A historic US Drought that began in Texas in 2011, receded for a brief time, and then expanded to cover as much as 65% of the continental United States still troubles much of the country. Currently, according to reports from the US Drought Monitor, more than 53% percent of the contiguous United States still suffers from some level of drought.
Dryness persisted across much of the western US during winter. However, beneficial rains and snows did alleviate some drought in the center of the country. These drought conditions put the US wheat crop at risk throughout much of winter. While concern remains that wheat harvests will be below average, precipitation in parts of Iowa and other portions of the mid-west may have mitigated some of the damage.
Kansas, Nebraska, Oklahoma, Texas, South Dakota, New Mexico, Colorado and Wyoming are still feeling the drought’s worst effects. Texas has been forced to tap into its emergency fund as it enters its third year of drought. Water shortages have led to the lowest cattle stocks for the state since 1952 and sparked an ongoing conflict over water with New Mexico. Texas and New Mexico’s conflict over water is now awaiting a resolution from the US Supreme Court.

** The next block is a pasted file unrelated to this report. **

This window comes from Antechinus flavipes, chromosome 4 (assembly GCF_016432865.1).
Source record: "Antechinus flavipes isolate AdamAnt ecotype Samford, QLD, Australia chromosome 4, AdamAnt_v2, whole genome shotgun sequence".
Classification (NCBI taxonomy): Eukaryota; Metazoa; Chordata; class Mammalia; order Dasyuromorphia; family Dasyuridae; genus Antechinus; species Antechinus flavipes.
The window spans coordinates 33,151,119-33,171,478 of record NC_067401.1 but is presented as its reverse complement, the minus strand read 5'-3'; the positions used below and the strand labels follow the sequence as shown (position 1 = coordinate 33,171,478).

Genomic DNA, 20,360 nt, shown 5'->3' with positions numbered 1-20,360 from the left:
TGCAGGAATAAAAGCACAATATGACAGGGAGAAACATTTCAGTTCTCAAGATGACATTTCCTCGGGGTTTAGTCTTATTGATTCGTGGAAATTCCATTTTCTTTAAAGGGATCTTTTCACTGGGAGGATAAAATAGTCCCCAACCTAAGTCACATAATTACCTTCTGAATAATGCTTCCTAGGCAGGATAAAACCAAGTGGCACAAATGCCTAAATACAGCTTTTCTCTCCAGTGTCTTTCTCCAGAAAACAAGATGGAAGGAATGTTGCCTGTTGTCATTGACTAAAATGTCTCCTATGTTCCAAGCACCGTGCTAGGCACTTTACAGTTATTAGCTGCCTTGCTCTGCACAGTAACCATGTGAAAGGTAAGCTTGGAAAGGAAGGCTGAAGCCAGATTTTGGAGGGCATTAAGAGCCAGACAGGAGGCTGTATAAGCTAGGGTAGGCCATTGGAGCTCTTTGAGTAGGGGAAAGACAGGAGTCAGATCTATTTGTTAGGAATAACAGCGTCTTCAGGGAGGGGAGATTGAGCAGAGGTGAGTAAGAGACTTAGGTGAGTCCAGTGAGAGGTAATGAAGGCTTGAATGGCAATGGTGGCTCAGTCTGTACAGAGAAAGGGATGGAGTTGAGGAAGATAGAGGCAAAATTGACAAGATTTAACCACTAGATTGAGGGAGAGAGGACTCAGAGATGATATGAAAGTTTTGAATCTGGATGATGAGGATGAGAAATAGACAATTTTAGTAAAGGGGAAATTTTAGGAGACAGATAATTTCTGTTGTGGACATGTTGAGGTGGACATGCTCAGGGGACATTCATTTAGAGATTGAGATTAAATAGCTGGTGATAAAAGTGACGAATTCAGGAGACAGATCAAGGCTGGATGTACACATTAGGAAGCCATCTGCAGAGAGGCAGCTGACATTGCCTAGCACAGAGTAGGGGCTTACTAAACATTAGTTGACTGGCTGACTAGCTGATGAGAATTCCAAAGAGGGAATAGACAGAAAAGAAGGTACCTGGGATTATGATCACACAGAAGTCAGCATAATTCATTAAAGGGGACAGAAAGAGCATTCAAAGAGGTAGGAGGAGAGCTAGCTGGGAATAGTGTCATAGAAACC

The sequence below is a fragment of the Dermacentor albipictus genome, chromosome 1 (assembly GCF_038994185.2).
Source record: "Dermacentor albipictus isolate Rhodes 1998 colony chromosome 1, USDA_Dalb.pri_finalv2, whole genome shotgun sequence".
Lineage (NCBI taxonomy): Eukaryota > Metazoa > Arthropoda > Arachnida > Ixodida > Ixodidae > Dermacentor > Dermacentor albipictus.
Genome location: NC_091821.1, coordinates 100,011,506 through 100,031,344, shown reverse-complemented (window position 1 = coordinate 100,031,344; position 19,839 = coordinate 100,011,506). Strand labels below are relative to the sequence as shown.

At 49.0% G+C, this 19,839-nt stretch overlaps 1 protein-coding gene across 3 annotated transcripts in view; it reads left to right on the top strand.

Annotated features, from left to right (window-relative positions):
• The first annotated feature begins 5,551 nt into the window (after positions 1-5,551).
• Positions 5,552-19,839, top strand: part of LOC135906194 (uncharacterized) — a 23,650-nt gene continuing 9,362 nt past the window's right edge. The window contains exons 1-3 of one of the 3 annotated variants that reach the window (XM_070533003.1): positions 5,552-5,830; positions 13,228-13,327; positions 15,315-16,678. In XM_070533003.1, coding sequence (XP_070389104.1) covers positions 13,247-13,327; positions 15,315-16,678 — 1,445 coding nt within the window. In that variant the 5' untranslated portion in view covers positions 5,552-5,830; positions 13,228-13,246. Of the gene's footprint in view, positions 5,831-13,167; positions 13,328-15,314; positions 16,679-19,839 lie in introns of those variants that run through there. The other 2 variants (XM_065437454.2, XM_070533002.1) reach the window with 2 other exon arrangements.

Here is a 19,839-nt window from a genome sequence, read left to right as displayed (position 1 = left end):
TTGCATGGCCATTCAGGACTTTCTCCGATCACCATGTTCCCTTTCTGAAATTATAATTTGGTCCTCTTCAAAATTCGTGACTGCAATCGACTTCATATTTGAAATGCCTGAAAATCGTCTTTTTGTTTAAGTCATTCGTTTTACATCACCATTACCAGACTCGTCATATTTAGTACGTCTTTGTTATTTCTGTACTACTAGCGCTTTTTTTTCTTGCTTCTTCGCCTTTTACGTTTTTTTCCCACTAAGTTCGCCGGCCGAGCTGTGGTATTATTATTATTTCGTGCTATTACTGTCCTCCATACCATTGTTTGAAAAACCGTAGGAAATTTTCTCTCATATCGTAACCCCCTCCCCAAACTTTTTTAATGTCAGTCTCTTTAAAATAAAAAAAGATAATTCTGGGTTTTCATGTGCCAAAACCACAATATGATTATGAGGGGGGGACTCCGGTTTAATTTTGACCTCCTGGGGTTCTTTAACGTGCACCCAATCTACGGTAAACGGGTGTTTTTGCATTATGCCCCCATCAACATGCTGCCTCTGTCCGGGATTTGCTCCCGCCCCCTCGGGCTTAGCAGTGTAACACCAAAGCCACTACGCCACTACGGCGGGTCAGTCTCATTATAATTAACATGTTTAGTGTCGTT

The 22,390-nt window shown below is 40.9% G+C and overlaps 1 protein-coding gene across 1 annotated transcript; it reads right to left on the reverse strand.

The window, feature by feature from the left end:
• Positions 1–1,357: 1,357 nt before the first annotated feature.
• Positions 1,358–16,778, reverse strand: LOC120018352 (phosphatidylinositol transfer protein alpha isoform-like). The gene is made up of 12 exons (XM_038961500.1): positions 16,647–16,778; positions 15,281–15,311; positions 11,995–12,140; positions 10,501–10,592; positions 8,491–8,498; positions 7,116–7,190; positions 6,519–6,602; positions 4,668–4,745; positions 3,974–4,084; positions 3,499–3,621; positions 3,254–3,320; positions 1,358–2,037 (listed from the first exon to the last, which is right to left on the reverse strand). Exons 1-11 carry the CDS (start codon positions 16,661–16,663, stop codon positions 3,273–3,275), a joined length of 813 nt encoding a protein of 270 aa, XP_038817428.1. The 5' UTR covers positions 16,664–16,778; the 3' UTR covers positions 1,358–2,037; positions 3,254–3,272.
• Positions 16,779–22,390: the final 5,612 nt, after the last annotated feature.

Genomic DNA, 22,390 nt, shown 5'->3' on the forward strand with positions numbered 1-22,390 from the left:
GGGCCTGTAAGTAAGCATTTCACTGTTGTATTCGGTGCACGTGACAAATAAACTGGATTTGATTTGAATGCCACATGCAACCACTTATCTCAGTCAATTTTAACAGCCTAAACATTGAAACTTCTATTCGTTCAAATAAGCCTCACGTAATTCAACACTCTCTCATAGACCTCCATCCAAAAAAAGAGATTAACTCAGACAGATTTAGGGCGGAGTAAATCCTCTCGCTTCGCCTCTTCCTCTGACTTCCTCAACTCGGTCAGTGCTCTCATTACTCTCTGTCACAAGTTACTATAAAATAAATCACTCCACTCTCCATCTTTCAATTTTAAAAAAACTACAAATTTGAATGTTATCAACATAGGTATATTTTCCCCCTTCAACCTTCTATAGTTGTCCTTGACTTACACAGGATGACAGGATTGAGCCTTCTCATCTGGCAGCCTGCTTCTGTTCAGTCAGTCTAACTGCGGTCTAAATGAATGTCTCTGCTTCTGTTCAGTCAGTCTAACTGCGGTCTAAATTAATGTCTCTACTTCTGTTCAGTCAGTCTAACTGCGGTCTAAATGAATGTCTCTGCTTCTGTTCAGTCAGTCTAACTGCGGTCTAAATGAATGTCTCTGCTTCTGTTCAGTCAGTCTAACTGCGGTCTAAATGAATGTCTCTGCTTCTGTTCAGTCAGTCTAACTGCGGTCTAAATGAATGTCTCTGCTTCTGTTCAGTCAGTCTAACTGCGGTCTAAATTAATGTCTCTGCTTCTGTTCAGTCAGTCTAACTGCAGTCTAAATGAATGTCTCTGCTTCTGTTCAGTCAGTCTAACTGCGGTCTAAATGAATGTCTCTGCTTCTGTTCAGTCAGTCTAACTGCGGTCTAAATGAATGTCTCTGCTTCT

Unfortunately, current forecasts by NOAA indicate persistent and intensifying drought in many of the hardest hit areas. While Nebraska and North Dakota may see some relief, much of Kansas, Oklahoma, Texas, New Mexico, Colorado and Wyoming remain under the gun. Further, forecasts indicate that conditions could worsen in Texas, Arizona, and California, while also spreading into much of Florida.
It looks like the next three months will see much of the US continuing to suffer from drought. Although the heat and dryness are not as severe as 2012, impacts are likely to remain high for hardest hit states. Overall, agriculture may not take as heavy a blow in 2013 as in 2012, but serious challenges will remain for many of the nation’s farmers. On the bright side, improvement appears likely through much of the US grain states of Iowa, Minnesota, Arkansas and Indiana. So, hopefully, improvement in these regions will help balance continued and increasing trouble in the west.
Taking into account the Texas drought of 2011, the historic drought of 2012, and the current drought, large portions of the US are now entering their third year of drought. A combination of a warming globe and weather patterns favorable for drought likely contributed to last year’s damage. In 2013, weather patterns that would normally contribute to drought have moderated somewhat but the persistent, long-term impacts of global warming remain. And these changes are predicted to result in a drying of the Southwestern states of the US to continue long-term.